• Learners should apply this by completing a SWOT analysis. The focus of this is up to the teacher – it could be on the individual themselves in the context of their future plans or studies. Alternatively, it could be focused on a social action project or project within the school. Finally, it could be a case study related to a subject they are studying or another scenario. 
  • Learners can then share and discuss these scenarios with each other and compare the SWOT analyses that they carried out. 

Reinforcing it

This step can be reinforced when considering topics in different subject learning, or as learners develop their own plans for themselves over time. 

Assessing it 

This step is best assessed by asking learners to complete a SWOT analysis based on a case study. The teacher should look to see that they demonstrate an understanding of the dimensions being considered, and that they can make a reasonable recommendation off the back of that analysis.

Build this step

Advice for

Employers

Build it at work: 

This step is relevant to individuals who develop plans and strategies to achieve goals. 

To build this step in the work environment, managers could:

  • Discuss with the individual the differences between plans and a long-term strategy.  To do this a manager might show how team plans (ones which are deliberately short in length) differ from the company’s long-term strategy.
  • Explain to an individual the role analysis plays in developing a good strategy. Here a manager can make the point that this analysis should combine the internal perspective with an external perspective.
  • Model the use of a SWOT analysis to help an individual understand how this can be useful in helping to consider both internal and external perspective. The focus of this SWOT analysis is up to the manager, but it would be good to use an example that the individual can easily relate to - for example, a new project.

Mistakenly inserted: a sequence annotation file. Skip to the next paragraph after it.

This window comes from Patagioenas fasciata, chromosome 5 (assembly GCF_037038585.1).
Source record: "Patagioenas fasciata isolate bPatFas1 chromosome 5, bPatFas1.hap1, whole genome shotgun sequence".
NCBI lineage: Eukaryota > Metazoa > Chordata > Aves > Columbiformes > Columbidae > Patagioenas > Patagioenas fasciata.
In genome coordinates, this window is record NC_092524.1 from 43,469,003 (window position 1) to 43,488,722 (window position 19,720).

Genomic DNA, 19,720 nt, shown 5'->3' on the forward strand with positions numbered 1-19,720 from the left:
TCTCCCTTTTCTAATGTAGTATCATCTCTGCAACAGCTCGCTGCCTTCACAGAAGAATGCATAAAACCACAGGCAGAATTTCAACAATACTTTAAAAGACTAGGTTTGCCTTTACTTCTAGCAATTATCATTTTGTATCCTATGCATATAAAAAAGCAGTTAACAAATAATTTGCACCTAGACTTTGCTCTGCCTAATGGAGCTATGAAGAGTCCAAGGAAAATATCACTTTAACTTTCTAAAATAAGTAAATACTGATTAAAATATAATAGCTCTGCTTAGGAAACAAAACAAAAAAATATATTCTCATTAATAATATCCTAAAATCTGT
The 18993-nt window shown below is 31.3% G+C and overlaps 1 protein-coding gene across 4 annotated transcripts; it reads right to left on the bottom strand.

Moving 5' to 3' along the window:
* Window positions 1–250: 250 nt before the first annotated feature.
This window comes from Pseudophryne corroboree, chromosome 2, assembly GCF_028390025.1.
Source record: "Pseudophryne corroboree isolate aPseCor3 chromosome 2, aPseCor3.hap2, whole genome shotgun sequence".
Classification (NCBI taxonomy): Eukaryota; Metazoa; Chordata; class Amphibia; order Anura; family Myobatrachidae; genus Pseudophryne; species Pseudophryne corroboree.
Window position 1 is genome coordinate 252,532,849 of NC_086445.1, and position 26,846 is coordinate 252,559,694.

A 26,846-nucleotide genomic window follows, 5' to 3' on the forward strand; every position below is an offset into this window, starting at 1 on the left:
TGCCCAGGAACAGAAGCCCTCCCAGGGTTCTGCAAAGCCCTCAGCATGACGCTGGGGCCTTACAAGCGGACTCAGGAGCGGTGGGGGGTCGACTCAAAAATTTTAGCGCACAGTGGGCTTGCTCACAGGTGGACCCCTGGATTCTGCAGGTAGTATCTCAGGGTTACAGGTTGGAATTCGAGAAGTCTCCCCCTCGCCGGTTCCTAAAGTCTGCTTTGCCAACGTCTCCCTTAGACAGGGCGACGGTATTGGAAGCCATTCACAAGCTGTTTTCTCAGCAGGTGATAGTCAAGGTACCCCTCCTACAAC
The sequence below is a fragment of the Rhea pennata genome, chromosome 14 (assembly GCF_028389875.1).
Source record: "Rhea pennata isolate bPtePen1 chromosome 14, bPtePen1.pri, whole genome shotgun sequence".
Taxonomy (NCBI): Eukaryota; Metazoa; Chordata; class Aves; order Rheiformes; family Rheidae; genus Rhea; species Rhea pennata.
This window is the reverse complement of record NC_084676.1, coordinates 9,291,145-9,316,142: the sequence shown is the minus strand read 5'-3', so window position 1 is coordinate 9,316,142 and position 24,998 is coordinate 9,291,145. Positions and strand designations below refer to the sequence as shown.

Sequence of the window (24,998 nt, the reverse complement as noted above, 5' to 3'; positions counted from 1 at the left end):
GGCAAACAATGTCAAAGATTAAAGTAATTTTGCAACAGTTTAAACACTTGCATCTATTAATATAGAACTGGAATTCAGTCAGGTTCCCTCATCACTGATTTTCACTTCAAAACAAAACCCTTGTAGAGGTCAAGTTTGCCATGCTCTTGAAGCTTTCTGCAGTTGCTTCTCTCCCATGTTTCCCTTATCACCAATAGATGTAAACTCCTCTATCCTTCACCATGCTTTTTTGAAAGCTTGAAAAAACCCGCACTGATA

• Task an individual on an exercise to perform their own SWOT analysis. Again, the manager can set the focus of this analysis. For example, the manager might task an individual to perform a SWOT analysis on the work of their team. 
  • Reflect with the individual about the usefulness of developing longer-term strategies and identify opportunities they may take to develop them. 

Practising it:

There are plenty of opportunities for building this skill in the workplace:

  • Working with colleagues: When the focus is on creating long-term strategies, rather than day-to-day problem solving or planning.  
  • Working with customers or clients: When forecasting future scenarios to identify future needs our customers might have, with a focus on using tools to support our analysis and strategy to meet those needs.

Reviewing it:

For those already employed, this step is best assessed through observation. For instance:

  • A manager can set up a planning exercise which tasks an individual to perform a SWOT analysis – such as on a proposition to develop a long-term project or launch a new product. During the planning exercise, the observer can watch the individual’s performance. Evidence of this skill step can be seen in the individual considering the key dimensions and making reasonable recommendations as a result.